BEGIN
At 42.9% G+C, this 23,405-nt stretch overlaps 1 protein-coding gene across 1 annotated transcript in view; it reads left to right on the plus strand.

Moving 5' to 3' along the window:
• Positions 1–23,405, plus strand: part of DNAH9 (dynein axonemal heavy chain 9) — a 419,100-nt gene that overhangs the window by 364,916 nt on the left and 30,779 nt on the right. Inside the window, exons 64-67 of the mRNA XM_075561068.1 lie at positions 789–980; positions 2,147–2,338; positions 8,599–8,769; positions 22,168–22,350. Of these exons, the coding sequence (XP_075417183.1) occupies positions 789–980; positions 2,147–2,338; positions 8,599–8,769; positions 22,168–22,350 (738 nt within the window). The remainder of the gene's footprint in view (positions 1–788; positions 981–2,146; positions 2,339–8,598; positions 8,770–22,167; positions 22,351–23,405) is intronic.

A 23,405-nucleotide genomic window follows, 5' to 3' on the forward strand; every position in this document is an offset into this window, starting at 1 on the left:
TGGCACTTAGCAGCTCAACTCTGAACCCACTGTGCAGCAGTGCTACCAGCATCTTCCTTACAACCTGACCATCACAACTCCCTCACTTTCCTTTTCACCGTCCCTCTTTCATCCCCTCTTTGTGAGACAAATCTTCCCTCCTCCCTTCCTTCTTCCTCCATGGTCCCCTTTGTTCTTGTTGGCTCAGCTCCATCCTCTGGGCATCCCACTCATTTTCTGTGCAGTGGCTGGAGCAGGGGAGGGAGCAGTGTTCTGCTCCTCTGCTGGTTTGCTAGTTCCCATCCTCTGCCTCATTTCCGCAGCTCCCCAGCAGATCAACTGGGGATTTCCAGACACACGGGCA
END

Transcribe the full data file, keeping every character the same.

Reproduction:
At 42.9% G+C, this 23,405-nt stretch overlaps 1 protein-coding gene across 1 annotated transcript in view; it reads left to right on the plus strand.

Moving 5' to 3' along the window:
• Positions 1–23,405, plus strand: part of DNAH9 (dynein axonemal heavy chain 9) — a 419,100-nt gene that overhangs the window by 364,916 nt on the left and 30,779 nt on the right. Inside the window, exons 64-67 of the mRNA XM_075561068.1 lie at positions 789–980; positions 2,147–2,338; positions 8,599–8,769; positions 22,168–22,350. Of these exons, the coding sequence (XP_075417183.1) occupies positions 789–980; positions 2,147–2,338; positions 8,599–8,769; positions 22,168–22,350 (738 nt within the window). The remainder of the gene's footprint in view (positions 1–788; positions 981–2,146; positions 2,339–8,598; positions 8,770–22,167; positions 22,351–23,405) is intronic.

A 23,405-nucleotide genomic window follows, 5' to 3' on the forward strand; every position in this document is an offset into this window, starting at 1 on the left:
TGGCACTTAGCAGCTCAACTCTGAACCCACTGTGCAGCAGTGCTACCAGCATCTTCCTTACAACCTGACCATCACAACTCCCTCACTTTCCTTTTCACCGTCCCTCTTTCATCCCCTCTTTGTGAGACAAATCTTCCCTCCTCCCTTCCTTCTTCCTCCATGGTCCCCTTTGTTCTTGTTGGCTCAGCTCCATCCTCTGGGCATCCCACTCATTTTCTGTGCAGTGGCTGGAGCAGGGGAGGGAGCAGTGTTCTGCTCCTCTGCTGGTTTGCTAGTTCCCATCCTCTGCCTCATTTCCGCAGCTCCCCAGCAGATCAACTGGGGATTTCCAGACACACGGGCA